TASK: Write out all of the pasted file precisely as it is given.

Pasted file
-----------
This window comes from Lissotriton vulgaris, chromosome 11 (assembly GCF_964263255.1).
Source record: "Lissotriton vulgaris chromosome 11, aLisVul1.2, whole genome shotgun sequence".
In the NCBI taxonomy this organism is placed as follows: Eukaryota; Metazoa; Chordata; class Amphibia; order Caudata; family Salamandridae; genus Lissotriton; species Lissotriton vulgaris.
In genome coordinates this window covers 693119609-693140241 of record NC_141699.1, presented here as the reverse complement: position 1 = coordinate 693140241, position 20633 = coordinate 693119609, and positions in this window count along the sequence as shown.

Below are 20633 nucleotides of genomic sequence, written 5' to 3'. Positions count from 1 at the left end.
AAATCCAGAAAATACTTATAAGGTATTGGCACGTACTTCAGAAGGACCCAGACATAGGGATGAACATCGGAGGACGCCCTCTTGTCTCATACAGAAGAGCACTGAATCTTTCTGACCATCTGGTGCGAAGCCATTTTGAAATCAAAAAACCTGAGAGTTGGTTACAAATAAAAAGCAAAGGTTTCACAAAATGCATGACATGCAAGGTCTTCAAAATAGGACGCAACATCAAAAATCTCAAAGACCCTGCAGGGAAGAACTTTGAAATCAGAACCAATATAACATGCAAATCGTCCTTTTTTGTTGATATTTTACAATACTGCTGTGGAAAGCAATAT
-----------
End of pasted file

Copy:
This window comes from Lissotriton vulgaris, chromosome 11 (assembly GCF_964263255.1).
Source record: "Lissotriton vulgaris chromosome 11, aLisVul1.2, whole genome shotgun sequence".
In the NCBI taxonomy this organism is placed as follows: Eukaryota; Metazoa; Chordata; class Amphibia; order Caudata; family Salamandridae; genus Lissotriton; species Lissotriton vulgaris.
In genome coordinates this window covers 693119609-693140241 of record NC_141699.1, presented here as the reverse complement: position 1 = coordinate 693140241, position 20633 = coordinate 693119609, and positions in this window count along the sequence as shown.

Below are 20633 nucleotides of genomic sequence, written 5' to 3'. Positions count from 1 at the left end.
AAATCCAGAAAATACTTATAAGGTATTGGCACGTACTTCAGAAGGACCCAGACATAGGGATGAACATCGGAGGACGCCCTCTTGTCTCATACAGAAGAGCACTGAATCTTTCTGACCATCTGGTGCGAAGCCATTTTGAAATCAAAAAACCTGAGAGTTGGTTACAAATAAAAAGCAAAGGTTTCACAAAATGCATGACATGCAAGGTCTTCAAAATAGGACGCAACATCAAAAATCTCAAAGACCCTGCAGGGAAGAACTTTGAAATCAGAACCAATATAACATGCAAATCGTCCTTTTTTGTTGATATTTTACAATACTGCTGTGGAAAGCAATAT